Professor Veena Dubal has won the UC Hastings Foundation Faculty Award for Outstanding Scholarship. The award from the Foundation Board of Trustees is given annually to a faculty member who has demonstrated scholarly excellence and promise.
Dubal’s work intersects law, technology, and precarious employment. She uses empirical research and critical theory to understand how digital technology is affecting workers, and explores the role of the law and lawyers in solidarity movements.
The California Supreme Court cited Dubal’s work in a landmark decision on worker classification. And she has published in top-tier law review and peer-reviewed journals, including the California Law Review, Wisconsin Law Review, Berkeley Journal of Empirical and Labor Law, and Perspectives on Politics.
“Veena has worked fiercely and fearlessly on the cutting edge of legal theory and policy,” said Associate Dean for Research Jodi Short. “Her scholarship lays the groundwork for meaningful social change.” For example, her work provided the underpinnings of legislation in California redefining who gets employee protections.
Dubal regularly advises regulators and policymakers on misclassification and work law protections for workers in the platform economy and other emerging labor markets. She has had high-level conversations with regulators across the U.S. and Europe.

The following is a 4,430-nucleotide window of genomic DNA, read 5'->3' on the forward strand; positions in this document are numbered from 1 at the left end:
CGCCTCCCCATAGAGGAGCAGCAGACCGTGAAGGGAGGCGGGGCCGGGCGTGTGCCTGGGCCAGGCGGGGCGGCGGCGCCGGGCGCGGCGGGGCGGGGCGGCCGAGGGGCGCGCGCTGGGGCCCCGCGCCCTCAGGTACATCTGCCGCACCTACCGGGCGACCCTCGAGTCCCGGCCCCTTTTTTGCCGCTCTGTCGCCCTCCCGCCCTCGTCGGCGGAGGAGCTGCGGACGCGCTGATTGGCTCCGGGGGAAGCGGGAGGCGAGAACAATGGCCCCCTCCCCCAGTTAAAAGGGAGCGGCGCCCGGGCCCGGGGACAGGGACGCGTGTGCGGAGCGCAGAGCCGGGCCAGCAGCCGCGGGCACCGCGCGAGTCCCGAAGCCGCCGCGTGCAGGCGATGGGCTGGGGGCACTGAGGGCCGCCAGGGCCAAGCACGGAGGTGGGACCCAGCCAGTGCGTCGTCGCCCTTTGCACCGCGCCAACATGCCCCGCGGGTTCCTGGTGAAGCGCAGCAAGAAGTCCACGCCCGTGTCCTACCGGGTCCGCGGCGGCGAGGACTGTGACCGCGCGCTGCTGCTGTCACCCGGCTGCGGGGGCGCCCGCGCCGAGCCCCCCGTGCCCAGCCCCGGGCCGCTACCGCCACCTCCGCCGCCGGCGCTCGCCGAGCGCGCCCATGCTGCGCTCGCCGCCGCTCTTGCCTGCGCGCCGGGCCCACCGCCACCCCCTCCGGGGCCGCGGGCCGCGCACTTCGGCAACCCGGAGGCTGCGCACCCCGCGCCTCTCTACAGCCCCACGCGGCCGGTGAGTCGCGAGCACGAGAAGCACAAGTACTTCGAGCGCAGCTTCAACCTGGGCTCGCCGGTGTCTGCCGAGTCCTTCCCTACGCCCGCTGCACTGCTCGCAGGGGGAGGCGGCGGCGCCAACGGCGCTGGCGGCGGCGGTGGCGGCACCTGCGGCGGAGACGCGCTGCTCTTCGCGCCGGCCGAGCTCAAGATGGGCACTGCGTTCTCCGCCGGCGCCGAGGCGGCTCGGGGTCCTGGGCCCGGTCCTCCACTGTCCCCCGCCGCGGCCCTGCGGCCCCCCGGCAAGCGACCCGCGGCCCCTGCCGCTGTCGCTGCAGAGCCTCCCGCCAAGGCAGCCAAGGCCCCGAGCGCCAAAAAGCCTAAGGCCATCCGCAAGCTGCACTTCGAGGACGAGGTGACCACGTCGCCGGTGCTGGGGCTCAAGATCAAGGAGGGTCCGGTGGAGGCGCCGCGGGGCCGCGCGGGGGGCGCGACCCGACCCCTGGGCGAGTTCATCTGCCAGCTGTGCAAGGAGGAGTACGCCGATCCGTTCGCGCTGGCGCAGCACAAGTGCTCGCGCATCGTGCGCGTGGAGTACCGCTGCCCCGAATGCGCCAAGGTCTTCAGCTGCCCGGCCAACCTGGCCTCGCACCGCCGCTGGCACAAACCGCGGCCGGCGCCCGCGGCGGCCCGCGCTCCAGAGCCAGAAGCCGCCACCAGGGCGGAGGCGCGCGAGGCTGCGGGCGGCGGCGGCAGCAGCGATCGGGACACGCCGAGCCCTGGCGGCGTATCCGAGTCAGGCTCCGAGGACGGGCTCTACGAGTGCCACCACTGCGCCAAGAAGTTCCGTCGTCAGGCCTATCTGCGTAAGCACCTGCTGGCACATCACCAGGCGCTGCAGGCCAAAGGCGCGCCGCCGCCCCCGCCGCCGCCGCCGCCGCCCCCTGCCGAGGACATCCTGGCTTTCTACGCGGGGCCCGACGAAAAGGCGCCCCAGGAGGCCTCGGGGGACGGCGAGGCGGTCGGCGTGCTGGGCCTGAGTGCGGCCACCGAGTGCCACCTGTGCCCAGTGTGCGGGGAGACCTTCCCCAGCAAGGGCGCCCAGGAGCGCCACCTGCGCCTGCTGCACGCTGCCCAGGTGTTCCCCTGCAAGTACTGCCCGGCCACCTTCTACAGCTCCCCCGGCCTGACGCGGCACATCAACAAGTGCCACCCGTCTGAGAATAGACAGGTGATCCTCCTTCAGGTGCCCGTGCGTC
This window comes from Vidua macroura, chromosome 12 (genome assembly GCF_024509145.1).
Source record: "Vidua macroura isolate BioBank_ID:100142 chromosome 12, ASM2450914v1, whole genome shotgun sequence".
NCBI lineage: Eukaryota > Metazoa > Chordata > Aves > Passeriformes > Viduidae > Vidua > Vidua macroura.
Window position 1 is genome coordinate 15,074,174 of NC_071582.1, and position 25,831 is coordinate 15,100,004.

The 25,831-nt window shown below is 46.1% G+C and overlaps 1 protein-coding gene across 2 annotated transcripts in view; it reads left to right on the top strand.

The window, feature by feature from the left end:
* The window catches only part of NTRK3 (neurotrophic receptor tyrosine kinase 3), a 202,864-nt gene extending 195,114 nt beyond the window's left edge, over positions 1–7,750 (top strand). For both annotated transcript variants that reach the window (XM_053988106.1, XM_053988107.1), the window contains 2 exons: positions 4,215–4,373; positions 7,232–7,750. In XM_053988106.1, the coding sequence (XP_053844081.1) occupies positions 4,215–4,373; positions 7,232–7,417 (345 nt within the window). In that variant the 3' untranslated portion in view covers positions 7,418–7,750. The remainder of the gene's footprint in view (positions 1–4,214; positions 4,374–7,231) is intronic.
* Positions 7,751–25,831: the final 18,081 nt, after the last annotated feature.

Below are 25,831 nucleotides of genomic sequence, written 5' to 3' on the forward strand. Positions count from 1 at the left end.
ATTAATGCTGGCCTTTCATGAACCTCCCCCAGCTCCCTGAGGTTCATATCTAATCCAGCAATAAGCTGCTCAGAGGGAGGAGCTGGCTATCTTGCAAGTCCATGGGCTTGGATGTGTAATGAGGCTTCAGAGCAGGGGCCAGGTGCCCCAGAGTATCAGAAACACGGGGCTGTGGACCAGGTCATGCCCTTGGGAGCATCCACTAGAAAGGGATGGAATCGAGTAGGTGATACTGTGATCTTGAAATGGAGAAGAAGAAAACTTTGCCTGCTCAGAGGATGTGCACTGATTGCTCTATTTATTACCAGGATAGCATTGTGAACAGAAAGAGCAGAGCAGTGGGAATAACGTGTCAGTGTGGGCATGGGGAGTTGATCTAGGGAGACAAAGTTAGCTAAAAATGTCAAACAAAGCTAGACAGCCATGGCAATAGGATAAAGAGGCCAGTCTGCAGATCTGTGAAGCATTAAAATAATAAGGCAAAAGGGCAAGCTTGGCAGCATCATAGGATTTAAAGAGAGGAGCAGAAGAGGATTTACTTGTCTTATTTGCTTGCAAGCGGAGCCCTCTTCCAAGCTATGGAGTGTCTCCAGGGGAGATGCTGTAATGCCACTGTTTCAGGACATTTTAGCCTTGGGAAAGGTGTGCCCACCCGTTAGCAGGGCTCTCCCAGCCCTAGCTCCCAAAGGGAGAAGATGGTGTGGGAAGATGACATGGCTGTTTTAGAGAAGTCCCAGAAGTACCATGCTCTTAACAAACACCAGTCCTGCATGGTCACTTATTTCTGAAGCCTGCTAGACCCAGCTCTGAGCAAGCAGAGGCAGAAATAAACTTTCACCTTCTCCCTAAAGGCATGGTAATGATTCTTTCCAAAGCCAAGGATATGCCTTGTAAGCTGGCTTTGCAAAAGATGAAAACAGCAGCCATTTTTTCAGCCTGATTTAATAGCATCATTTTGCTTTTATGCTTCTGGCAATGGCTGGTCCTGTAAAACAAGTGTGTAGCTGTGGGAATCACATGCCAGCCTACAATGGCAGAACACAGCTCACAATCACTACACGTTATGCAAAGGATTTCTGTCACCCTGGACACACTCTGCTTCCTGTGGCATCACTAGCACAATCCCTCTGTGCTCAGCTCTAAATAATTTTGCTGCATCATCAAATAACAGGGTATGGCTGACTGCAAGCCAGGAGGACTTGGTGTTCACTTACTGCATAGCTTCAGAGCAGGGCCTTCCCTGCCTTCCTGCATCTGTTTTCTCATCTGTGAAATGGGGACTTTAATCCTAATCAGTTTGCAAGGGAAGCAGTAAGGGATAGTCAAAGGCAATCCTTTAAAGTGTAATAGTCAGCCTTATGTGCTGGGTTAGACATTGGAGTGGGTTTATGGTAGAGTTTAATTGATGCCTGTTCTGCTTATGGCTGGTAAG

A leading public intellectual on issues of technology and precarious work, Dubal has been published in The New York Times, The Los Angeles Times, The Guardian, Slate, and other prominent outlets. She also writes regularly on hot-button issues for the popularly read OnLabor Blog and the Law and Political Economy Blog. Her research has drawn the attention of local, national, and international media and has been featured in documentaries, including When Rules Don’t Apply, City Rising, and Gig a Uberização do Trabalho.
Academic Dean Morris Ratner said he has received positive feedback since sharing the news of the award with faculty.
“The announcement of the award to Professor Dubal has prompted inspiring reactions from colleagues and students who have praised her courageous scholarship and the deep connection between her research and impactful teaching,” Ratner said.
Dubal first began studying the taxi industry while working as a public interest attorney and Berkeley Law Foundation fellow at the Asian Law Caucus, where she founded a taxi worker project and represented Muslim Americans in civil rights cases. While completing her doctorate at UC Berkeley, she conducted an ethnography of the San Francisco taxi industry.
She joined the UC Hastings faculty in 2015 after a post-doctoral fellowship at Stanford University.